Tuesday, 23 July 2013

A glance at the Law Commission's work

The Law Commission reviews areas of the law that have become unduly complicated, outdated or unfair. Following a process of research and consultation, the Commission makes recommendations for reform of the law to Government.  The functions of the Law Commission are set out in legislation: Law Commissions Act 1965  and the Law Commission Act 2009

Some of the Commission's current work includes a discussion paper on the problematic area of Insanity and Automatism.  The criminal law relating to these topics is generally considered to be in need of reform.  The insanity defence continues to be based on M'Naghten's case 1843 - please see the post of 27th July 2011 'Breivik - would he have a defence of insanity in English criminal law?'

The Commission has also published its Annual Report 2012-13 and is consulting on their 12th Programme of Law Reform and on Hate Crime.  Responses to an earlier consultation on Unfitness to Plead have also been published.

How effective
is the Law Commission at getting its recommendations actually implemented into law given that it is the government dictating the implementation process.  A mixed picture emerges but the situation can be said to have improved somewhat since the Law Commission Act 2009 which places the Lord Chancellor under a duty to prepare an annual report on those Law Commission proposals implemented during the year.  The report must also address any unimplemented proposals and indicate plans for dealing with them.  Reasons must be given for any decision not to implement proposals.  This important reform was discussed by Joshua Rozenberg in the Law Society Gazette in 2009.

The 2012 Lord Chancellor report (issued March 2012) is available and is worth reading in full.  The government opted against implementation of proposals relating to Participation in Crime.   Whilst accepting the Commission's recommendations (and also those in  a report on Conspiracy and Attempts) the government did not see them as priority areas in the shorter term 'when resources are scarce' and therefore said that neither sets of recommendations would be implemented during the present Parliament.  This is despite the fact that the recommendations 'seem to offer potential and possibly significant benefits to the administration of justice, both in terms of facilitating prosecutions and in better targeting what behaviour should or should not be viewed as criminal.'    (The thorny topic of 'joint enterprise' comes to mind).  Furthermore, the LC's report acknowledged that 'there could be potential savings for the criminal justice system in the longer term in respect of a reduction of appeals and a more streamlined approach to prosecutions.'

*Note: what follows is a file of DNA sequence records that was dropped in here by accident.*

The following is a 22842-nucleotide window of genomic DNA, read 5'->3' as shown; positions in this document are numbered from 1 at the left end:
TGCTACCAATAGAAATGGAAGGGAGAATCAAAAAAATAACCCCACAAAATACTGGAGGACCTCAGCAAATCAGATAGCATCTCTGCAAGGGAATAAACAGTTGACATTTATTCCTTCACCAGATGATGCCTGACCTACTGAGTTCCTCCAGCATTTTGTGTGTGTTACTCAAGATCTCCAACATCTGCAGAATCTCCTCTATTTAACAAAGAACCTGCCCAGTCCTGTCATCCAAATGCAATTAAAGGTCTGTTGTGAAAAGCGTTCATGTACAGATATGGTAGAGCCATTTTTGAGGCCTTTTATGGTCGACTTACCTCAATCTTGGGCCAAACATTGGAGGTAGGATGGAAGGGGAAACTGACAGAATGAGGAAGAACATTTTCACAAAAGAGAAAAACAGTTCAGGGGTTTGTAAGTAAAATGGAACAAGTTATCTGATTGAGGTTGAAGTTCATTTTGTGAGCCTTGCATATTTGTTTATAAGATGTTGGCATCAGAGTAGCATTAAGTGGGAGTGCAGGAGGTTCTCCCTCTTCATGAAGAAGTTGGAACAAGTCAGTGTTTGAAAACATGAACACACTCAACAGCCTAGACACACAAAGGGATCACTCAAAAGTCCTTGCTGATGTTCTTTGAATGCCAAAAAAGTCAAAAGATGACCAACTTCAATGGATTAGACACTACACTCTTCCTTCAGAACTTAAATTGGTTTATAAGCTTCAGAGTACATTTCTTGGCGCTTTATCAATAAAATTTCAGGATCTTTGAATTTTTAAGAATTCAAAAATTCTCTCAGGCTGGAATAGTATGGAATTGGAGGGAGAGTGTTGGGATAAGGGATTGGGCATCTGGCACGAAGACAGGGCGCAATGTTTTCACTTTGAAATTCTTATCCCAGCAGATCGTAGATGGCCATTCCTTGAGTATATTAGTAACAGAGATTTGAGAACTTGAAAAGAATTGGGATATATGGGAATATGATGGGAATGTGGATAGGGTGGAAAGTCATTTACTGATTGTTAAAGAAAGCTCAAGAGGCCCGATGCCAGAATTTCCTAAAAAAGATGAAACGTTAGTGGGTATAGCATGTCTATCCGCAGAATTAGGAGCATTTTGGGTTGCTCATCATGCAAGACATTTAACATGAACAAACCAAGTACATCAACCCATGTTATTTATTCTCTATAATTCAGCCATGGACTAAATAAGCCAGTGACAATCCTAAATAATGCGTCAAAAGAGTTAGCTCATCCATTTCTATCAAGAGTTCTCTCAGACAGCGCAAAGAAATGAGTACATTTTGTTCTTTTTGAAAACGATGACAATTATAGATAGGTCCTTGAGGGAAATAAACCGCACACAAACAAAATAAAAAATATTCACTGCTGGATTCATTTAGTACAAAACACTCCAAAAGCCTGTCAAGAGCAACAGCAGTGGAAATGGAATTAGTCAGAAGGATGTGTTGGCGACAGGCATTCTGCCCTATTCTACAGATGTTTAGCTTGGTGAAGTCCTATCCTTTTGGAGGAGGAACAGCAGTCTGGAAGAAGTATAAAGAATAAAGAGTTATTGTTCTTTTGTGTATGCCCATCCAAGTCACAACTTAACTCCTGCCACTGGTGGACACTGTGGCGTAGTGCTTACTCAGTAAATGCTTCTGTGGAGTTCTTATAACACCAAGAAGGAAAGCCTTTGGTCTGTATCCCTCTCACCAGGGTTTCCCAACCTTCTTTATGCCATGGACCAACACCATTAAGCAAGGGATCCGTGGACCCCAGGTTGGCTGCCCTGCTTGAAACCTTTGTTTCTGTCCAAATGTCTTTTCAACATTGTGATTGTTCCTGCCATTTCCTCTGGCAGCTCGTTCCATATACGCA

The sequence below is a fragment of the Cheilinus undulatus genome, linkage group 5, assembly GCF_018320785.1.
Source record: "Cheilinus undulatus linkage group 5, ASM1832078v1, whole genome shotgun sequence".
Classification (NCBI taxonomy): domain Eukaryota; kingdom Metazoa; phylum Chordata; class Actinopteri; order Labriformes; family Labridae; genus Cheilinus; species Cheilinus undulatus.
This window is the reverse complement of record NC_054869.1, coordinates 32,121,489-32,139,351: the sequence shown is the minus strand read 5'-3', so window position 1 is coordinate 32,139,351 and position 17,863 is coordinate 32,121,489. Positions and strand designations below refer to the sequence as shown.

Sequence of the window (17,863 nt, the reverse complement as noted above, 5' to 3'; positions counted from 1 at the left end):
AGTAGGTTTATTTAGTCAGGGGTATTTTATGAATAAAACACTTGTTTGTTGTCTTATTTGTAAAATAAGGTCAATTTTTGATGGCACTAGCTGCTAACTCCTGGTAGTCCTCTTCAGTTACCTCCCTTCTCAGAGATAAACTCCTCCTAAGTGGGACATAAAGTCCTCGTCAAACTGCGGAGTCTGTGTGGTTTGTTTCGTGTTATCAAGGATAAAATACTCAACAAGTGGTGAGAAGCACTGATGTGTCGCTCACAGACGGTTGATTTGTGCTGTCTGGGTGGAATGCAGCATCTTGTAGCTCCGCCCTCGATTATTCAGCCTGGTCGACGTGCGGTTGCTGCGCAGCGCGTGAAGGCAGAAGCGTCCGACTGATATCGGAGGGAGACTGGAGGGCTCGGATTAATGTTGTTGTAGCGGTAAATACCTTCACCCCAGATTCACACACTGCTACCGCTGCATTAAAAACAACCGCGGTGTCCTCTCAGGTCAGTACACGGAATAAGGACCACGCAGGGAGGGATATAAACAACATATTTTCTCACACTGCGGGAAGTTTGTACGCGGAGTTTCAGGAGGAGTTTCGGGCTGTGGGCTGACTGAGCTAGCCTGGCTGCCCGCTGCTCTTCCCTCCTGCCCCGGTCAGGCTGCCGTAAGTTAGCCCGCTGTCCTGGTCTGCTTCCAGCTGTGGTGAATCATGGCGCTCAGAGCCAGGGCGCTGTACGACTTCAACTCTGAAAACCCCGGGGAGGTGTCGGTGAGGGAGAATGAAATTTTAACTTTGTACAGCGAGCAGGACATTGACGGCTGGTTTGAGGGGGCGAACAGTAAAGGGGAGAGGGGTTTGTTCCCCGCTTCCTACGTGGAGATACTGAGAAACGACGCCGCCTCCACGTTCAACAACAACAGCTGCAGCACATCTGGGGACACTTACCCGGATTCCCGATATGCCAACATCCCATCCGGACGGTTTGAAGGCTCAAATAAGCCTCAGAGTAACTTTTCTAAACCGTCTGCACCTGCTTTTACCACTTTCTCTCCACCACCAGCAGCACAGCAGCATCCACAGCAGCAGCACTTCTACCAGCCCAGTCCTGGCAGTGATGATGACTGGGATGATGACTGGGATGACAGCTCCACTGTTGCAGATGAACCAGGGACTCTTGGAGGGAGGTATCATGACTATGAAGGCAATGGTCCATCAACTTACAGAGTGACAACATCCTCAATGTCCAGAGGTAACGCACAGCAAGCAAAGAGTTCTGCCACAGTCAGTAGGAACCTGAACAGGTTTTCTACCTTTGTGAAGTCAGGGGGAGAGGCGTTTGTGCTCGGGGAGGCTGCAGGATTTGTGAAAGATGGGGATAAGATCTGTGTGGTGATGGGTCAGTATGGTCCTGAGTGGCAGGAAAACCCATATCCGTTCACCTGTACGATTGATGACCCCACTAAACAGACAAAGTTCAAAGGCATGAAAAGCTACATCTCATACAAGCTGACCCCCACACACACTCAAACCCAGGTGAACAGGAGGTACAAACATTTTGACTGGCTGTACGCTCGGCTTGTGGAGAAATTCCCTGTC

The government also said it would not implement a Law Commission report on Intoxication and Criminal Liability.  The Commission's report addressed the law governing the extent to which a defendant should be allowed to rely on an intoxicated state at the time of commission of an offence.  The present law has been developed judicially via case law.  The Commission wished to codify the law and make it more logical and consistent.  However, the government argued that the present law contained 'well understood processes' and saw no benefit in enacting a 'new test which practitioners would need to master, yet arguably would be scarcely more intelligible.'

The Lord Chancellor's 2013 report is also available.   There were no decisions not to implement any Commission recommendations.  However, a considerable number of recommendations 'roll over' from the LC's 2012 report.

Unfortunately, a regrettable fact is that many defendants are now forced to represent themselves due to cuts in legal aid especially in Magistrates' Courts.  The latest Transforming Legal Aid proposals seem likely to increase the number of such defendants and will also markedly increase the number of litigants in person in civil cases.  It might therefore be thought to be particularly desirable for legislation to be brought forward whenever it can simplify the law.  It is not as though the government lacks legislative opportunity since, as just one example, the Anti-Social Behaviour, Crime and Policing Bill is currently before Parliament.  Could this not have been used as a vehicle to bring forward some of the unimplemented criminal justice recommendations?

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